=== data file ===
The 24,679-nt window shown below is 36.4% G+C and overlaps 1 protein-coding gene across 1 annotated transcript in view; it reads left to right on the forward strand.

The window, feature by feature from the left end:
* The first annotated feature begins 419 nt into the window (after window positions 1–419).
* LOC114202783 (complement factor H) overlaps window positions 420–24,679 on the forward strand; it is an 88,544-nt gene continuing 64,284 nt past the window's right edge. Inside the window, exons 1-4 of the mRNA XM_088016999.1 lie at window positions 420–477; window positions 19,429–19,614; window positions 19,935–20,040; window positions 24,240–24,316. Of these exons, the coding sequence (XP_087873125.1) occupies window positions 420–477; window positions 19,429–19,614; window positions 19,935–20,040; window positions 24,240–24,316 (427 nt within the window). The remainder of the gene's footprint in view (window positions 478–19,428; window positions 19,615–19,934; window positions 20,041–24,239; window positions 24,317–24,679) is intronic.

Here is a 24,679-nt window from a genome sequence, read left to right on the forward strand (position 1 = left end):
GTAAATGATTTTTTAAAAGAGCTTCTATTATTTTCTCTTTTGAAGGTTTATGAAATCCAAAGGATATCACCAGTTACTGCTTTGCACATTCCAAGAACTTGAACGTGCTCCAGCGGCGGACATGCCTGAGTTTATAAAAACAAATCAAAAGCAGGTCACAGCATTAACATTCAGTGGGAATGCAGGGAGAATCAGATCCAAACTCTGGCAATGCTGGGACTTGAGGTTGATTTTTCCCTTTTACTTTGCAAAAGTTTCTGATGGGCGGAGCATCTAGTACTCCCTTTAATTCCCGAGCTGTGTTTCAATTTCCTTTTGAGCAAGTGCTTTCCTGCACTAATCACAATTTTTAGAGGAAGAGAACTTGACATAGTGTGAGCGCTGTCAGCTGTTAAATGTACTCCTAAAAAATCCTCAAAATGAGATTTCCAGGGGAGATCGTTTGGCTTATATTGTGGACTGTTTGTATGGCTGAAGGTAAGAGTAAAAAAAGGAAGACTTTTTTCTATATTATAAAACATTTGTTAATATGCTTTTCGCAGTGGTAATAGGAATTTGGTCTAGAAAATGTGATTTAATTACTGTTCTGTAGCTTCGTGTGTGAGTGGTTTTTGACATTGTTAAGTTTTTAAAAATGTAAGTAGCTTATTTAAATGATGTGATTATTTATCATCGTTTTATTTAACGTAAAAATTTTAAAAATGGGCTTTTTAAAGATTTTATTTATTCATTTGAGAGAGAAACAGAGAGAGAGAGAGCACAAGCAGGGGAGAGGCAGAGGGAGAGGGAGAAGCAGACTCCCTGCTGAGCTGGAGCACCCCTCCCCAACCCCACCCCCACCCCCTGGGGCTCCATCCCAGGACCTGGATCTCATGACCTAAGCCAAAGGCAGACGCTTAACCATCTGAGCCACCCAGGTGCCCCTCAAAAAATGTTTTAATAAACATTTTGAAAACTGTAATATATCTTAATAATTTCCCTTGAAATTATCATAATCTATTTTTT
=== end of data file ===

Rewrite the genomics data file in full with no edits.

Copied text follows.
The 24,679-nt window shown below is 36.4% G+C and overlaps 1 protein-coding gene across 1 annotated transcript in view; it reads left to right on the forward strand.

The window, feature by feature from the left end:
* The first annotated feature begins 419 nt into the window (after window positions 1–419).
* LOC114202783 (complement factor H) overlaps window positions 420–24,679 on the forward strand; it is an 88,544-nt gene continuing 64,284 nt past the window's right edge. Inside the window, exons 1-4 of the mRNA XM_088016999.1 lie at window positions 420–477; window positions 19,429–19,614; window positions 19,935–20,040; window positions 24,240–24,316. Of these exons, the coding sequence (XP_087873125.1) occupies window positions 420–477; window positions 19,429–19,614; window positions 19,935–20,040; window positions 24,240–24,316 (427 nt within the window). The remainder of the gene's footprint in view (window positions 478–19,428; window positions 19,615–19,934; window positions 20,041–24,239; window positions 24,317–24,679) is intronic.

Here is a 24,679-nt window from a genome sequence, read left to right on the forward strand (position 1 = left end):
GTAAATGATTTTTTAAAAGAGCTTCTATTATTTTCTCTTTTGAAGGTTTATGAAATCCAAAGGATATCACCAGTTACTGCTTTGCACATTCCAAGAACTTGAACGTGCTCCAGCGGCGGACATGCCTGAGTTTATAAAAACAAATCAAAAGCAGGTCACAGCATTAACATTCAGTGGGAATGCAGGGAGAATCAGATCCAAACTCTGGCAATGCTGGGACTTGAGGTTGATTTTTCCCTTTTACTTTGCAAAAGTTTCTGATGGGCGGAGCATCTAGTACTCCCTTTAATTCCCGAGCTGTGTTTCAATTTCCTTTTGAGCAAGTGCTTTCCTGCACTAATCACAATTTTTAGAGGAAGAGAACTTGACATAGTGTGAGCGCTGTCAGCTGTTAAATGTACTCCTAAAAAATCCTCAAAATGAGATTTCCAGGGGAGATCGTTTGGCTTATATTGTGGACTGTTTGTATGGCTGAAGGTAAGAGTAAAAAAAGGAAGACTTTTTTCTATATTATAAAACATTTGTTAATATGCTTTTCGCAGTGGTAATAGGAATTTGGTCTAGAAAATGTGATTTAATTACTGTTCTGTAGCTTCGTGTGTGAGTGGTTTTTGACATTGTTAAGTTTTTAAAAATGTAAGTAGCTTATTTAAATGATGTGATTATTTATCATCGTTTTATTTAACGTAAAAATTTTAAAAATGGGCTTTTTAAAGATTTTATTTATTCATTTGAGAGAGAAACAGAGAGAGAGAGAGCACAAGCAGGGGAGAGGCAGAGGGAGAGGGAGAAGCAGACTCCCTGCTGAGCTGGAGCACCCCTCCCCAACCCCACCCCCACCCCCTGGGGCTCCATCCCAGGACCTGGATCTCATGACCTAAGCCAAAGGCAGACGCTTAACCATCTGAGCCACCCAGGTGCCCCTCAAAAAATGTTTTAATAAACATTTTGAAAACTGTAATATATCTTAATAATTTCCCTTGAAATTATCATAATCTATTTTTT